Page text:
Mendelssohn’s Elijah, Burgess Hill Choral Society, St Andrew’s Church, Saturday, April 21
The cry of ‘Help Lord’ from the members of Burgess Hill Choral Society heralded the drama that was about to unfold in the performance of Mendelssohn’s Elijah given on April 21.
This has become the composer’s most performed oratorio since its first performance at Birmingham in 1846.
Despite its popularity, it continues to offer many challenges to choirs, soloists and instrumentalists as they attempt to unfold the dramatic account of Elijah’s life as described in The Old Testament.
This performance at St Andrew’s Church had assembled soloists capable of meeting the composers demands and an orchestra that could mostly provide effective support throughout the performance.
The singers of Burgess Hill Choral Society provided dramatic impact to the oratorio’s narrative but with an ability to offer a sensitive contribution in quieter section of the work.
The louder fugal sections for chorus were less successful in the acoustic of this church and did occasionally result in lack of unity with the orchestra during faster tempi.
However, this is a demanding work for chorus and the audience could not have failed to be impressed by the rendering of ‘He watches over Israel’, which was the highlight of the evening.
The small orchestra made an effective contribution to the performance.
However, there were times when the woodwind section was too prominent and covered the sensitive singing in some of the solo items.
The soloists had the vocal qualities to do justice to this work; Clare Tunny and Frances Gregory performed their arias effectively with Frances providing the right levels of intense emotion in ‘O rest In the Lord’.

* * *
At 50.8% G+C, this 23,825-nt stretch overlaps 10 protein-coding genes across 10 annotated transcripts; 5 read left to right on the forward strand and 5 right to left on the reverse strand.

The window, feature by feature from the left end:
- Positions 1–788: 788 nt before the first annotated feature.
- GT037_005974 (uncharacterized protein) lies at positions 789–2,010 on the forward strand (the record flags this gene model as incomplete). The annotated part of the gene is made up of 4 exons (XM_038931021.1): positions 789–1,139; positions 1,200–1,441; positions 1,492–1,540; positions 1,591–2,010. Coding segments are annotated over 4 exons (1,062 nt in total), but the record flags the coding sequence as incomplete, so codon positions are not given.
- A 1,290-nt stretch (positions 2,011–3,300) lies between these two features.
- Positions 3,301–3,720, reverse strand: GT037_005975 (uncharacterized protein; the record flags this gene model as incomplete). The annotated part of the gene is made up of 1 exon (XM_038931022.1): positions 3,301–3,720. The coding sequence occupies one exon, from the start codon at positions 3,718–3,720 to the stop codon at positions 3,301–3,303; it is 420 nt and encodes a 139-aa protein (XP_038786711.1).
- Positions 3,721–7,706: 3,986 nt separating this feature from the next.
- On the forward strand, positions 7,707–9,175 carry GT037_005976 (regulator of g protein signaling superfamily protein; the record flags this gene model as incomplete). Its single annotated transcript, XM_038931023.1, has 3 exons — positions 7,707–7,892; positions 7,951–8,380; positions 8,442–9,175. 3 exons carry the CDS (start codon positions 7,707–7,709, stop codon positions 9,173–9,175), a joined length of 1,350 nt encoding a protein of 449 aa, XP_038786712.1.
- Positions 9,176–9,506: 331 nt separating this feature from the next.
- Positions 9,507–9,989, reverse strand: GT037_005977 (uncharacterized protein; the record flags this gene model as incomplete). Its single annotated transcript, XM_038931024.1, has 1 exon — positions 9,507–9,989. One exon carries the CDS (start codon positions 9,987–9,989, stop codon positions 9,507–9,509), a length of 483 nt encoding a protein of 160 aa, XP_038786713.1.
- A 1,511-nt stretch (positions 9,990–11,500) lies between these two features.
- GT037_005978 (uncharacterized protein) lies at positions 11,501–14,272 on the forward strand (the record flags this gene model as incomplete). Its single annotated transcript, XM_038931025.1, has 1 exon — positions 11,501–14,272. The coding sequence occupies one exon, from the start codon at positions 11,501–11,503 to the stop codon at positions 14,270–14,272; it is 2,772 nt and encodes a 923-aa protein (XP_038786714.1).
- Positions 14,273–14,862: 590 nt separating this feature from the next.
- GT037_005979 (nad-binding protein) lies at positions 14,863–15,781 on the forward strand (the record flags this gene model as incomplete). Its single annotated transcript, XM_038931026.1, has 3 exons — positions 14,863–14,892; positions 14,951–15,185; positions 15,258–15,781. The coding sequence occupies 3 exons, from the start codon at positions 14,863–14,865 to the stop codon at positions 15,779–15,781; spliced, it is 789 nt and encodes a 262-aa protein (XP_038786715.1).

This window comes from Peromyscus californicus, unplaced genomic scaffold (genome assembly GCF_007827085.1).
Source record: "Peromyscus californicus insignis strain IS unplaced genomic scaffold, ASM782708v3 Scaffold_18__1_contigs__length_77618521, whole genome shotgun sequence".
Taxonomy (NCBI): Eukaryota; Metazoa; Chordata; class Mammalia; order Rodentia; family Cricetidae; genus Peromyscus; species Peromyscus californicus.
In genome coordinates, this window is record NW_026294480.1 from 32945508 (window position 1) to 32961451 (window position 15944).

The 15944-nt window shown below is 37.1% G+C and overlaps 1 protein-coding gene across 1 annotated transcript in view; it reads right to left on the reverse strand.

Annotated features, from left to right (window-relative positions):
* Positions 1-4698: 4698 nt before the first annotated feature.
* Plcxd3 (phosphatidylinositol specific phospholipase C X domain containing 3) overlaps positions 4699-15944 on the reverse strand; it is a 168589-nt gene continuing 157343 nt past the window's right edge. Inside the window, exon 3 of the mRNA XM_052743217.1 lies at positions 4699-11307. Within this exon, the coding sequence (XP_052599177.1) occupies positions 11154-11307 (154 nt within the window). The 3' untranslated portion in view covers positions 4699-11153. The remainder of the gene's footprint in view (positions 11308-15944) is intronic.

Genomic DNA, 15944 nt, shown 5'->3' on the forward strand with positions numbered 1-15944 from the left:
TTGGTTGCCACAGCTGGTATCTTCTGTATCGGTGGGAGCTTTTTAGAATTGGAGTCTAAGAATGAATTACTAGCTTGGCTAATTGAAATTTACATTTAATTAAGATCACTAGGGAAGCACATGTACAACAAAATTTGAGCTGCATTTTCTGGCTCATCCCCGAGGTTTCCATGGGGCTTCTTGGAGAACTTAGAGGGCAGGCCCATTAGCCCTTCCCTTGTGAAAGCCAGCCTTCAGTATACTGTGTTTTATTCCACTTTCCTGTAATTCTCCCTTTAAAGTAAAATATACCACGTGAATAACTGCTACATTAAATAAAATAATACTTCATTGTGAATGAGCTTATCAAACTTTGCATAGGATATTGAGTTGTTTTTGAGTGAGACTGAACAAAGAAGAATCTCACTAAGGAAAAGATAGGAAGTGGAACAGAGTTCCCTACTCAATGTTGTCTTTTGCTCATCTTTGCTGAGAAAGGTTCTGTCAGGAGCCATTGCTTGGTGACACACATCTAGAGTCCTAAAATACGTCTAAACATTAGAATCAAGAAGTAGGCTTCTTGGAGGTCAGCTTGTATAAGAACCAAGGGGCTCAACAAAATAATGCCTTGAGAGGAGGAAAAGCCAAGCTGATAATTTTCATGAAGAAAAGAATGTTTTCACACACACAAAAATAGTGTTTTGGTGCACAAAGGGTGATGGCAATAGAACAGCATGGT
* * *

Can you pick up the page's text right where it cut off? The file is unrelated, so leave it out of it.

Joel Williams used his impressive tenor voice most effectively throughout the evening. His rendering of ‘Then shall the righteous shine forth’ was beautifully sung and with total adherence to the composer’s intentions revealed in the score.
The role of Elijah presents a huge challenge for baritones. The part demands an ability to deliver the drama in the soloist’s taunts before the ‘Bale Choruses’ and to also embrace the tender and often poignant arias found in later parts of the oratorio.
Keiran Rayner sang the role with a voice well able to deliver the narrative in this work.
It would have been an advantage had a greater range of expression and volume been applied to his singing in the dramatic sections that occur at the heart of this work.
However, his final solo, ‘For the mountains shall depart’ deserves special mention since it was very impressive indeed with expressive, sensitive, singing throughout this difficult number.
As ever, Michael Stefan Wood gave clear direction to all performers in this challenging work.
He should be congratulated for performing these large-scale major works in the choral repertoire with amateur performers in the local community.
On December 8 he will perform works by Karl Jenkins and John Rutter with Burgess Hill Choral Society; a date to note by all music lovers.
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